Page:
Climate change is transforming architecture: Think houses on stilts, with a rounded shape like a ship that can survive a hurricane
When Hurricane Michael hit the Florida Panhandle five years ago, it left boats, cars and trucks piled up to the windows of Bonny Paulson’s home in the tiny coastal community of Mexico Beach, Florida, even though the house rests on pillars 14 feet above the ground.
Some developers are building homes like Paulson’s with an eye toward making them more resilient to the extreme weather that’s increasing with climate change, and friendlier to the environment at the same time. Solar panels, for example, installed so snugly that high winds can’t get underneath them, mean clean power that can survive a storm. Preserved wetlands and native vegetation that trap carbon in the ground and reduce flooding vulnerability, too. Recycled or advanced construction materials that reduce energy use as well as the need to make new material. A person’s home is one of the biggest ways they can reduce their individual carbon footprint. Buildings release about 38% of all energy-related greenhouse gas emissions each year. Some of the carbon pollution comes from powering things like lights and air conditioners and some of it from making the construction materials, like concrete and steel.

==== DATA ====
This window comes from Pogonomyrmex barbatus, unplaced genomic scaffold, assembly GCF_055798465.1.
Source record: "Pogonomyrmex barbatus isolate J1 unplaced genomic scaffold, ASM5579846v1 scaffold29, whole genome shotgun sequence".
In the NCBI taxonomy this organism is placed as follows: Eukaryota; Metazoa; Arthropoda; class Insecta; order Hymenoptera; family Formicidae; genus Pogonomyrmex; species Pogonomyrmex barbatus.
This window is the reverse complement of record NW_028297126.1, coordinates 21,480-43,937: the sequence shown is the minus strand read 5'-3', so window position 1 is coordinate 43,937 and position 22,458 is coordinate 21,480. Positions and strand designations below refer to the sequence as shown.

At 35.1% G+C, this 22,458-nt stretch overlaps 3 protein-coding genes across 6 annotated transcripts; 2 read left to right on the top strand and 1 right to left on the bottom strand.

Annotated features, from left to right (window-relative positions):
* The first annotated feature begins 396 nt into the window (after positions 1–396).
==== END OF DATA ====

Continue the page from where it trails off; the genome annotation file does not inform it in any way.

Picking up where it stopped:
Pearl Homes’ Hunters Point community in Cortez, Florida, consists of 26 completed houses and 30 to be built by the end of 2024 that are all LEED-certified platinum, the highest level of one of the most-used green building rating systems. To reduce vulnerability to flooding, home sites are raised 16 feet (4.8 meters) above code. Roads are raised, too, and designed to direct accumulating rainfall away and onto ground where it may be absorbed. Steel roofs with seams allow solar panels to be attached so closely it’s difficult for high winds to get under them, and the homes have batteries that kick in when power is knocked out. Pearl Homes CEO Marshall Gobuty said his team approached the University of Central Florida with a plan to build a community that doesn’t contribute to climate change. “I wanted them to be not just sustainable, but resilient, I wanted them to be so unlike everything else that goes on in Florida,” Gobuty said.
Babcock Ranch is another sustainable, hurricane-resilient community in South Florida. It calls itself the first solar-powered town in the U.S., generating 150 megawatts of electricity with 680,000 panels on 870 acres (350 hectares). The community was also one of the first in the country to have large batteries on site to store extra solar power to use at night or when the power is out. Syd Kitson founded Babcock Ranch in 2006. The homes are better able to withstand hurricane winds because the roofs are strapped to a system that connects down to the foundation. Power lines are buried underground so they can’t blow over. The doors swing outward in some homes so when pressure builds up from the wind, they don’t blast open, and vents help balance the pressure in garages. “That water is going to go where it wants to go, if you’re going to try and challenge Mother Nature, you’re going to lose every single time,” Kitson said.
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